Cloudera Engineering Blog · How-to Posts
Cloudera provides docs and a sample build environment to help you get easily started writing your own Impala UDFs.
User-defined functions (UDFs) let you code your own application logic for processing column values during a Cloudera Impala query. For example, a UDF could perform calculations using an external math library, combine several column values into one, do geospatial calculations, or other kinds of tests and transformations that are outside the scope of the built-in SQL operators and functions.
Developers, rejoice: Impala is now available on EMR for testing and evaluation.
Very recently, Amazon Web Services announced support for running Cloudera Impala queries on its Elastic MapReduce (EMR) service. This is very good news for EMR users — as well as for users of other platforms interested in kicking Impala’s tires in a friction-free way. It’s also yet another sign that Impala is rapidly being adopted across the ecosystem as the gold standard for interactive SQL and BI queries on Apache Hadoop.
The new RImpala package brings the speed and interactivity of Impala to queries from R.
Our thanks to Austin Chungath, Sachin Sudarshana, and Vikas Raguttahalli of Mu Sigma, a Decision Sciences and Big Data analytics company, for the guest post below.
A quick on-ramp (and demo) for using the new Sentry module for RBAC in conjunction with Hive
One attribute of the Enterprise Data Hub is fine-grained access to data by users and apps. This post about supporting infrastructure for that goal was originally published at blogs.apache.org. We republish it here for your convenience.
The second how-to in a series about using the Apache HBase Thrift API
Last time, we covered the fundamentals about connecting to Thrift via Python. This time, you’ll learn how to insert and get multiple rows at a time.
Working with Tables
You can use Hue and Cloudera Search to build your own integrated Big Data search app.
In a previous post, you learned how to analyze data using Apache Hive via Hue’s Beeswax and Catalog apps. This time, you’ll see how to make Yelp Dataset Challenge data searchable by indexing it and building a customizable UI with the Hue Search app.
Indexing Data in Cloudera Search
While XML is very good for standardizing the way Apache Oozie workflows are written, it’s also known for being very verbose. Unfortunately, that means that for workflows that have many actions, your workflow.xml can easily become quite long and difficult to manage and read. Cloudera is constantly making improvements to address this issue, and in this how-to, you’ll get a quick look at some of the current features and tricks that you can use to help shorten your Oozie workflow definitions.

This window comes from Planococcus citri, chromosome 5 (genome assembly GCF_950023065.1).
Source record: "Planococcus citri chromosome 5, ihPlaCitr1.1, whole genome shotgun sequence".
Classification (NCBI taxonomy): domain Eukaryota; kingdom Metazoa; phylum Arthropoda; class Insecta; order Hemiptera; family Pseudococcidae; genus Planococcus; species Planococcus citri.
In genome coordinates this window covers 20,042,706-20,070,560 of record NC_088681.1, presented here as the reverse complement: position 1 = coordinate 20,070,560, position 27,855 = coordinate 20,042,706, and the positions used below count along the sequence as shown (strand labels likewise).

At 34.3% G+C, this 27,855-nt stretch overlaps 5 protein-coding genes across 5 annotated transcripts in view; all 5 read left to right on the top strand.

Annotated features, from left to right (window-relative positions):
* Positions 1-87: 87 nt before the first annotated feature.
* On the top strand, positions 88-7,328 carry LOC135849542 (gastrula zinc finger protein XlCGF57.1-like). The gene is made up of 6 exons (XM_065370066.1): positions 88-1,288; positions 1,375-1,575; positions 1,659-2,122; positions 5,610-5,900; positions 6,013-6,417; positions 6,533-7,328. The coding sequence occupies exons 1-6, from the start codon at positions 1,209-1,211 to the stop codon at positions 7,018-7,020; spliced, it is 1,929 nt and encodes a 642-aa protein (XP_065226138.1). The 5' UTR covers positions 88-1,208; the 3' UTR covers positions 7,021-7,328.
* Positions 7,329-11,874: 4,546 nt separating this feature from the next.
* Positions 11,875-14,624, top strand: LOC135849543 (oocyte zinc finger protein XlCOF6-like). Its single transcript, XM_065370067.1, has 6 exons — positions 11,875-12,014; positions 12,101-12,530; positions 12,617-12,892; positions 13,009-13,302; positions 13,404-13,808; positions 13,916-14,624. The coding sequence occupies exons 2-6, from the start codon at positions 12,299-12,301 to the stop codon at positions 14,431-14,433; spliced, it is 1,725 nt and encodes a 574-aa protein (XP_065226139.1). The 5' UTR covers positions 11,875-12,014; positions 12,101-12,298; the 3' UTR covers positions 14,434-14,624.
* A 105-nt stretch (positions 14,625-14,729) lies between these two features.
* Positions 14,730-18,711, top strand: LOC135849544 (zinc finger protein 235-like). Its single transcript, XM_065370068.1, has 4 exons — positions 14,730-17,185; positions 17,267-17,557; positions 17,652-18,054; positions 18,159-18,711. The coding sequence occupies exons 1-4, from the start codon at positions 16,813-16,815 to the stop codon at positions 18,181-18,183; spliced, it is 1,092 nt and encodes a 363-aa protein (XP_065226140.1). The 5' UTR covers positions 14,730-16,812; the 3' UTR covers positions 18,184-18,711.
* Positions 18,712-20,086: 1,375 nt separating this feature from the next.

The Sub-Workflow Action
One of the more interesting action types that Oozie has is the Sub-Workflow Action; it allows you to run another workflow from your workflow. Suppose you have a workflow where you’d like to use the same action multiple times; this is not usually allowed because Oozie workflows are Direct Acyclic Graphs (DAG) and so actions cannot be executed more than once as part of a workflow. However, if you put that action into its own workflow, you can actually call it multiple times from within the same workflow by using the Sub-Workflow Action. So, instead of copying and pasting the same action to be able to use it multiple times (and taking up a lot of extra space), you can just use the Sub-Workflow Action, which could be shorter; it is also easier to maintain because if you ever want to change that action, you only have to do it in one place. You also get the advantage of being able to use that action in other workflows. Of course, you can still put multiple actions in your sub-workflow.
We’re always looking for new ways to improve the usability of Oozie and of the workflow format.
Cloudera Manager 4.7 added support for managing Cloudera Search 1.0. Thus Cloudera Manager users can easily deploy all components of Cloudera Search (including Apache Solr) and manage all related services, just like every other service included in CDH (Cloudera’s distribution of Apache Hadoop and related projects).
In this how-to, you will learn the steps involved in adding Cloudera Search to a Cloudera Enterprise (CDH + Cloudera Manager) cluster.
Installing the SOLR Parcel
Apache HBase is all about giving you random, real-time, read/write access to your Big Data, but how do you efficiently get that data into HBase in the first place? Intuitively, a new user will try to do that via the client APIs or by using a MapReduce job with TableOutputFormat, but those approaches are problematic, as you will learn below. Instead, the HBase bulk loading feature is much easier to use and can insert the same amount of data more quickly.
This blog post will introduce the basic concepts of the bulk loading feature, present two use cases, and propose two examples.
Overview of Bulk Loading
Those people have two main options: One is the Thrift interface (the more lightweight and hence faster of the two options), and the other is the REST interface (aka Stargate). A REST interface uses HTTP verbs to perform an action. By using HTTP, a REST interface offers a much wider array of languages and programs that can access the interface. (If you’d like more information about the REST interface, you can go to my series of how-to’s about it.)